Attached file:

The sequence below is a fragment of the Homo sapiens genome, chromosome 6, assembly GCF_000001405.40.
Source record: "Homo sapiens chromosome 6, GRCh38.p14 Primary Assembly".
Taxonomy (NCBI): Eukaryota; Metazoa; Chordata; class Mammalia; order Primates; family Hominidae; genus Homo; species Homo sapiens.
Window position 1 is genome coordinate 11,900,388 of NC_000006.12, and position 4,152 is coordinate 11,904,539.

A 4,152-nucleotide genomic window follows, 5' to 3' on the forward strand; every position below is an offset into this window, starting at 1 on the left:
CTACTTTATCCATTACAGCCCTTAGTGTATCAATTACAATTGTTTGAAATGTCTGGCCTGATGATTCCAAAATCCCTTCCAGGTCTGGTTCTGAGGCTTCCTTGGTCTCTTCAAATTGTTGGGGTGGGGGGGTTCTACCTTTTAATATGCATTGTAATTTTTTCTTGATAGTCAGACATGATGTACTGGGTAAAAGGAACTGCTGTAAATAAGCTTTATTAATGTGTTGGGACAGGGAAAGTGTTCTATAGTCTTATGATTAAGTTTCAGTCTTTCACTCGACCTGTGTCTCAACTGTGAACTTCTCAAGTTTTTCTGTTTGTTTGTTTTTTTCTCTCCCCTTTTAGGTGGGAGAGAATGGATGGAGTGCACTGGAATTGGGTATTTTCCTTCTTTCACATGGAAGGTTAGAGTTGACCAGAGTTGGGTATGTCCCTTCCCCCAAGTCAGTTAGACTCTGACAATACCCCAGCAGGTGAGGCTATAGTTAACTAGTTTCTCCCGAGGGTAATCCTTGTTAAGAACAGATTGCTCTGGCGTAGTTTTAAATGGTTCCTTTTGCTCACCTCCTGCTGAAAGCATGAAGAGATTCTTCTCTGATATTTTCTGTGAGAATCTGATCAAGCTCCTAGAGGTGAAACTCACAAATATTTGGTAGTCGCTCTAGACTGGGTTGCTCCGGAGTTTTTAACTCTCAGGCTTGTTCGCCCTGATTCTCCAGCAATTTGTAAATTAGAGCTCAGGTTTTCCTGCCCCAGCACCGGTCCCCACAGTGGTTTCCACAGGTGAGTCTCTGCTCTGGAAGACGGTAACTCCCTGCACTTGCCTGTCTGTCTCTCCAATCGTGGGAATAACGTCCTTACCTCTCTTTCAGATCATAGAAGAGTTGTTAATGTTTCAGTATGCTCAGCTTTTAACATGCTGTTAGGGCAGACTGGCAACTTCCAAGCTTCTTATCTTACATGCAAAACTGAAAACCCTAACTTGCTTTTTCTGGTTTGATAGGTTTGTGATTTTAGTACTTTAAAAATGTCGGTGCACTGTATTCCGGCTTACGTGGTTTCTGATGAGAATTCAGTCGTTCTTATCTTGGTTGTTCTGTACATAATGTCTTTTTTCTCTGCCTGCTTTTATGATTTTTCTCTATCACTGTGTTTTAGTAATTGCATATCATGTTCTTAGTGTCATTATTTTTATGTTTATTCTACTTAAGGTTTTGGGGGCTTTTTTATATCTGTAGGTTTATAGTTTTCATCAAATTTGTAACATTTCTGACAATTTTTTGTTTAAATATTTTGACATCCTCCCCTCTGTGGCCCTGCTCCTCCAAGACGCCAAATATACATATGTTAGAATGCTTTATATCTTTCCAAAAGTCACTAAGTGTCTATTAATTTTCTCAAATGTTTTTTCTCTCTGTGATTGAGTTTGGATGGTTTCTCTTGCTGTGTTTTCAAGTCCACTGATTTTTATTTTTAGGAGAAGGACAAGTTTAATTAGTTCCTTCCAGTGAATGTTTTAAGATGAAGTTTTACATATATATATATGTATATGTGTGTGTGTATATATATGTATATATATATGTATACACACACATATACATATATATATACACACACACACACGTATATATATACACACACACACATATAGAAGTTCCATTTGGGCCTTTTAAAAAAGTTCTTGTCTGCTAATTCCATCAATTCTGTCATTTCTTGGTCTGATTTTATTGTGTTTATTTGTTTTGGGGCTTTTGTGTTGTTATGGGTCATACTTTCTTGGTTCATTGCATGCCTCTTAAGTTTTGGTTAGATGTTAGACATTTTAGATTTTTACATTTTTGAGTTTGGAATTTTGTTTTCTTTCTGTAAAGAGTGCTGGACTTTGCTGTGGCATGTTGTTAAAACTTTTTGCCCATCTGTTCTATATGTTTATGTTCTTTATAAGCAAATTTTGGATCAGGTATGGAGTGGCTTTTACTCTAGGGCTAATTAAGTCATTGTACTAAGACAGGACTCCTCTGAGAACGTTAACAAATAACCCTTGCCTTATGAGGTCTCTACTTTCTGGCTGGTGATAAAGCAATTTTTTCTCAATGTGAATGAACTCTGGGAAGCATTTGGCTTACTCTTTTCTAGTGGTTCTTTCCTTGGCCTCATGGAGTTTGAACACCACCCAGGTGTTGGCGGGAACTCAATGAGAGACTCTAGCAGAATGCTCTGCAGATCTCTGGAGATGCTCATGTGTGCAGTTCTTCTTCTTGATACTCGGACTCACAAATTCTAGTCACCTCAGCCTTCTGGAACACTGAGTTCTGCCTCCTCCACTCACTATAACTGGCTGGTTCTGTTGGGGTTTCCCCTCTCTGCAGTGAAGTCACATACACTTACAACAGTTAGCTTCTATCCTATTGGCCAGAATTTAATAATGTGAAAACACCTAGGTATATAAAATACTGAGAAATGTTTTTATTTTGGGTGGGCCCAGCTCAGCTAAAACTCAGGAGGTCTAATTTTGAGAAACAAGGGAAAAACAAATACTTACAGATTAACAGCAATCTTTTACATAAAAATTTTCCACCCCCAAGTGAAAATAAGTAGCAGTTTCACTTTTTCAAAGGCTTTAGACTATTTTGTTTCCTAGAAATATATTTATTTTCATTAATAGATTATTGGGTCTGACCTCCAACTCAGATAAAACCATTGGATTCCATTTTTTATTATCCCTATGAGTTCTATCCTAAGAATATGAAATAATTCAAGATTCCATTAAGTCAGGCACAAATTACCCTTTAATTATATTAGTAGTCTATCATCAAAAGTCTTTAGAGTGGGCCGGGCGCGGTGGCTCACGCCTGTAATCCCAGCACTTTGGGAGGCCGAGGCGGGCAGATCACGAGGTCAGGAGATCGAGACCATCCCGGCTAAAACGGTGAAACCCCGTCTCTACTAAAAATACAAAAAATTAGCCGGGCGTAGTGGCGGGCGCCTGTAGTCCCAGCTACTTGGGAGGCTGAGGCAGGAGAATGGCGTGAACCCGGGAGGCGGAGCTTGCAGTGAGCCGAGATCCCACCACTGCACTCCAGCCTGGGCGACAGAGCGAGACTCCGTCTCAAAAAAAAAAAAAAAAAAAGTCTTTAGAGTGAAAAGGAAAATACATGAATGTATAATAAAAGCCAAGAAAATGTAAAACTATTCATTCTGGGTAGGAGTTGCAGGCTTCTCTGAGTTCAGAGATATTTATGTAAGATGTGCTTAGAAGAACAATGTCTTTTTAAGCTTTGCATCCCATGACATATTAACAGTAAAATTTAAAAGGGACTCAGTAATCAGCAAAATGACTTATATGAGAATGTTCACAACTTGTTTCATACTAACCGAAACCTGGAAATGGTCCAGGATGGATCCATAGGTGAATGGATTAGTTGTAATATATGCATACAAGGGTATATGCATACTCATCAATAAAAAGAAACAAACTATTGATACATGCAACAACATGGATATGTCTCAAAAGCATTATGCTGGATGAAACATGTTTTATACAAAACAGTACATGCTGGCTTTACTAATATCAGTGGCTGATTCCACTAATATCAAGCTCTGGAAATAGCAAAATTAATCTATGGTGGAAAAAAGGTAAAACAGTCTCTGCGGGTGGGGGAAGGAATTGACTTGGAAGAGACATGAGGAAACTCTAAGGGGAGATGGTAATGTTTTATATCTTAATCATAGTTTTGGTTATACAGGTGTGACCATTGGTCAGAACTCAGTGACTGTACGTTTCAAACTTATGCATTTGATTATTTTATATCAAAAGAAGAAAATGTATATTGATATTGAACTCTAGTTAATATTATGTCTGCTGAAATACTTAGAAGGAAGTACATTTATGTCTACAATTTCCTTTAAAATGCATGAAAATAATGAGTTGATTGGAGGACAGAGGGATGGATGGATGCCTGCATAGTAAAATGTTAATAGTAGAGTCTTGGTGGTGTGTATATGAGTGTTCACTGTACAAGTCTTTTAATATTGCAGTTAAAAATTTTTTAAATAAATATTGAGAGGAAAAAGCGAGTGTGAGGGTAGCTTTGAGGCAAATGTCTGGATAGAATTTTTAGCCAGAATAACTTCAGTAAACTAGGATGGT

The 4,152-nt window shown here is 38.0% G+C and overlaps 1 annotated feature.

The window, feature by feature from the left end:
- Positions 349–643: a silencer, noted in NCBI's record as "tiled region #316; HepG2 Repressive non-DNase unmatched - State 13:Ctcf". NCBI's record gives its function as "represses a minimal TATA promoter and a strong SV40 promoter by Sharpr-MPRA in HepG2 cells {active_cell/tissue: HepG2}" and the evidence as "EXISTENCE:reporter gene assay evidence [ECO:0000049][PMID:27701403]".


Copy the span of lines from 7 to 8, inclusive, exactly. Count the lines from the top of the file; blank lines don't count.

The 4,152-nt window shown here is 38.0% G+C and overlaps 1 annotated feature.

The window, feature by feature from the left end: